What Are the Signs and Symptoms of ET?
Many people with essential thrombocythemia (ET) have no symptoms. They may not know they have the condition until it is diagnosed after a routine lab exam, or they develop a blood clot.
Clots caused by this condition most often happen in the brain, hands, and feet.
Symptoms of ET depend on where the clot forms. They include
- Dizziness or light-headedness
- Chest pain
- Vision changes that eventually go away
- Numbness or tingling in the hands and feet
- Redness, throbbing, and burning pain in the hands and feet
- Mildly enlarged spleen
I’ve been living with a myeloproliferative neoplasm (or MPN) for 39 years—although you wouldn’t know it by looking at me. –Denise, Community Voice Champion
Why Is It Important to Track ET Symptoms?
Because ET is a progressive condition, it has the potential to change over time. That means that some of the signs and symptoms may change as well. This is why it’s important to take an active role in monitoring your condition over time by tracking your ET on a regular basis.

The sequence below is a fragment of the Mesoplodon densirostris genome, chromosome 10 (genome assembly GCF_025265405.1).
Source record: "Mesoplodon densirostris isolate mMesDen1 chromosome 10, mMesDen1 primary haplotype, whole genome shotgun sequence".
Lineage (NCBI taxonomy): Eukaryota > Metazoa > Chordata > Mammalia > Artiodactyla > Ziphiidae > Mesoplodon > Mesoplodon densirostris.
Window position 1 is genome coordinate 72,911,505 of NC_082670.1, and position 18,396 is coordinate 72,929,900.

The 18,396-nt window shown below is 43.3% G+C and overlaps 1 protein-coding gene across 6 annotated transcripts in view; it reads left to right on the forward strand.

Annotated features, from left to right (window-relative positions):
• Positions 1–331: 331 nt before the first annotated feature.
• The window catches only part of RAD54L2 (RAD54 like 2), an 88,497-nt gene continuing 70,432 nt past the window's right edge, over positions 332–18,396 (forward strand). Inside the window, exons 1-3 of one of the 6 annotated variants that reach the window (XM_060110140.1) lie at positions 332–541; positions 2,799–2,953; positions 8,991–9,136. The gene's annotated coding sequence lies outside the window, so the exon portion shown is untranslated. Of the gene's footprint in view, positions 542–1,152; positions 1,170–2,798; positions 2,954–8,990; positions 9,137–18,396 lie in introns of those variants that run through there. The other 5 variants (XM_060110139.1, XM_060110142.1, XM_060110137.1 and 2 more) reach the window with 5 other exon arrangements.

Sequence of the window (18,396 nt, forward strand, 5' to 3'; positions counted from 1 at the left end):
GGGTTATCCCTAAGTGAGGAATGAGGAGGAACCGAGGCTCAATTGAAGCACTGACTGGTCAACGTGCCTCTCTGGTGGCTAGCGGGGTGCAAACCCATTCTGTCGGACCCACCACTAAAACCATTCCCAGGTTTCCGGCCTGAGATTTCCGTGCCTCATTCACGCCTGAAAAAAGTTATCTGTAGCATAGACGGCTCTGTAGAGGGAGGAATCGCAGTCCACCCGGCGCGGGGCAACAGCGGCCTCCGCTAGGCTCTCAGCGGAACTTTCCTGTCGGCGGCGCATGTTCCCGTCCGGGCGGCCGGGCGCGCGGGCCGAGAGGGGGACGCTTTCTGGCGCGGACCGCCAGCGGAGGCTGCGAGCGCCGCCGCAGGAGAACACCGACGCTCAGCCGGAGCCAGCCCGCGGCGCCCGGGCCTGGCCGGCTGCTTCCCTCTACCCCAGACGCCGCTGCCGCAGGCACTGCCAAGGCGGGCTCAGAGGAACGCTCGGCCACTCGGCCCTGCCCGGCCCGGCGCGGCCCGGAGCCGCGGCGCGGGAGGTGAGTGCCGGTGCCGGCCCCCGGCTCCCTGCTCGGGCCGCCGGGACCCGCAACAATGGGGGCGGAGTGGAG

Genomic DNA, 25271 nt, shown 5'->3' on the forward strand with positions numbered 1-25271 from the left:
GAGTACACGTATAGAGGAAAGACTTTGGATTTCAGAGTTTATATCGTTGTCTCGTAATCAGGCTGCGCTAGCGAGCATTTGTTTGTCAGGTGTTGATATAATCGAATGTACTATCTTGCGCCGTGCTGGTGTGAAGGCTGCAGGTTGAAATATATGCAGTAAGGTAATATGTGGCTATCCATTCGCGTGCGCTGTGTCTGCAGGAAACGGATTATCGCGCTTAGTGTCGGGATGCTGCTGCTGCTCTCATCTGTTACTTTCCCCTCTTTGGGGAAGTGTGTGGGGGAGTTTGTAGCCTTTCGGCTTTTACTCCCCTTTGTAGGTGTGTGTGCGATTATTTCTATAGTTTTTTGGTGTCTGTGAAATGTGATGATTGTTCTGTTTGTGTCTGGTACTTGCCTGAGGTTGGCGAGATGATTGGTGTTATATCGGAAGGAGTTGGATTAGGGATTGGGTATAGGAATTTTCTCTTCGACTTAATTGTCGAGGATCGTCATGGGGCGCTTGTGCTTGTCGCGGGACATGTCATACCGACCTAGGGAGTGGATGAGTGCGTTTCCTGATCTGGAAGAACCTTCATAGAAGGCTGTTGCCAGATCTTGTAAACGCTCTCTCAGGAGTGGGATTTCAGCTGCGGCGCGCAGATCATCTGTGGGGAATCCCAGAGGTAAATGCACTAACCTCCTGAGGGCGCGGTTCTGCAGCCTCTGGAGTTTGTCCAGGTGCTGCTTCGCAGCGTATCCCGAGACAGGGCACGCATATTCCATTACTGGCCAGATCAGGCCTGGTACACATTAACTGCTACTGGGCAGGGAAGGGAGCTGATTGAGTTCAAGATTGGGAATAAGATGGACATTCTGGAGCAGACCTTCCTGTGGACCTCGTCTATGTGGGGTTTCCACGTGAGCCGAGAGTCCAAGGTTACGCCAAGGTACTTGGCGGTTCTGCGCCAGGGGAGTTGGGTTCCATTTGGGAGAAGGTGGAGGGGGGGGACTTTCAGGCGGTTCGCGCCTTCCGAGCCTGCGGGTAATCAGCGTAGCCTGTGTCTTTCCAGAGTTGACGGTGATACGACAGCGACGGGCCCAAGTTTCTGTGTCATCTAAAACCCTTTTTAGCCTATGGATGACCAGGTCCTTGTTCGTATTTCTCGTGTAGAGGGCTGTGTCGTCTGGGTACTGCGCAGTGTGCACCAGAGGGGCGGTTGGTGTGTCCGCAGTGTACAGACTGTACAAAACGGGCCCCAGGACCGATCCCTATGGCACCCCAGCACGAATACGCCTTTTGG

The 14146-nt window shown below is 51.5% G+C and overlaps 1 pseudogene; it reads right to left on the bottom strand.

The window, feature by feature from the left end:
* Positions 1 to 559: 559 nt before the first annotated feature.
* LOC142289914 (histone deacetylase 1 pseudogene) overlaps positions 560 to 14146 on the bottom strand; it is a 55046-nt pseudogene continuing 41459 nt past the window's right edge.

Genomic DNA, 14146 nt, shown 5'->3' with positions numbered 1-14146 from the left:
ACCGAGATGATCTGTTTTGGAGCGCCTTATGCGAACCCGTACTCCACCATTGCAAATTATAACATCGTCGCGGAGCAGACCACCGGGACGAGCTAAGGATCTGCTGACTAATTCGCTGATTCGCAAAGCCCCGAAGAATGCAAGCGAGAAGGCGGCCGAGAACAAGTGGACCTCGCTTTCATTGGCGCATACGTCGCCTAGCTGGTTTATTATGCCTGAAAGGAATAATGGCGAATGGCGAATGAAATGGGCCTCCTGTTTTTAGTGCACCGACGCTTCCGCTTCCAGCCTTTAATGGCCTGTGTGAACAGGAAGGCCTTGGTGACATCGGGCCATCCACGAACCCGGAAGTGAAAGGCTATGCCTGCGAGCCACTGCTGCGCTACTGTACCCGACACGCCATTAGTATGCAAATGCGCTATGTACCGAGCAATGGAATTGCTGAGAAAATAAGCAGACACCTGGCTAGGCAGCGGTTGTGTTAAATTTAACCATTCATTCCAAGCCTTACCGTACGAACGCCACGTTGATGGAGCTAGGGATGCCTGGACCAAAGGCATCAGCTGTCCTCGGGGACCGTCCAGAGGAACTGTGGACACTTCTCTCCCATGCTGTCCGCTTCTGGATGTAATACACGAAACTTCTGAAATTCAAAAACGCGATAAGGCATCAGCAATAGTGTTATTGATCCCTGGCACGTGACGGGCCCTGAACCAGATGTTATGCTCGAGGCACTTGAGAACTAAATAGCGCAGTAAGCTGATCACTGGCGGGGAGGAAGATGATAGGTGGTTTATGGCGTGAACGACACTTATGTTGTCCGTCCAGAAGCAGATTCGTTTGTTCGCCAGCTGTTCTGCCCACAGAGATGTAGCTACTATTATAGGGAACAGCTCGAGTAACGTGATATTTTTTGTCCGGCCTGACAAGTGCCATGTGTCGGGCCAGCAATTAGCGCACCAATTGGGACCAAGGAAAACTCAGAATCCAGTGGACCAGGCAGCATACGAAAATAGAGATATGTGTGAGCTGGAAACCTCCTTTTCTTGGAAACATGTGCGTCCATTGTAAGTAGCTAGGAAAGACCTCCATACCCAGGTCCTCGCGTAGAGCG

Careful symptom tracking provides a number of valuable insights. Not only does it help identify trends within your health, but it can also help you and your Healthcare Professional better understand how to manage and adjust your care over time.
It is important to keep track of any symptoms you have, even if you are not sure they are related to your condition. Don’t assume that any symptom is too minor or not worth recording. Tracking and talking to your Healthcare Professional about your symptoms helps you both:
- Understand how ET is affecting you
- Follow how your ET is changing over time
- Discuss options for managing your ET and its symptoms
Remember, these insights will help your Healthcare Professional understand what’s happening with your condition over time—and that can help ensure that your ET management approach is the right one for you.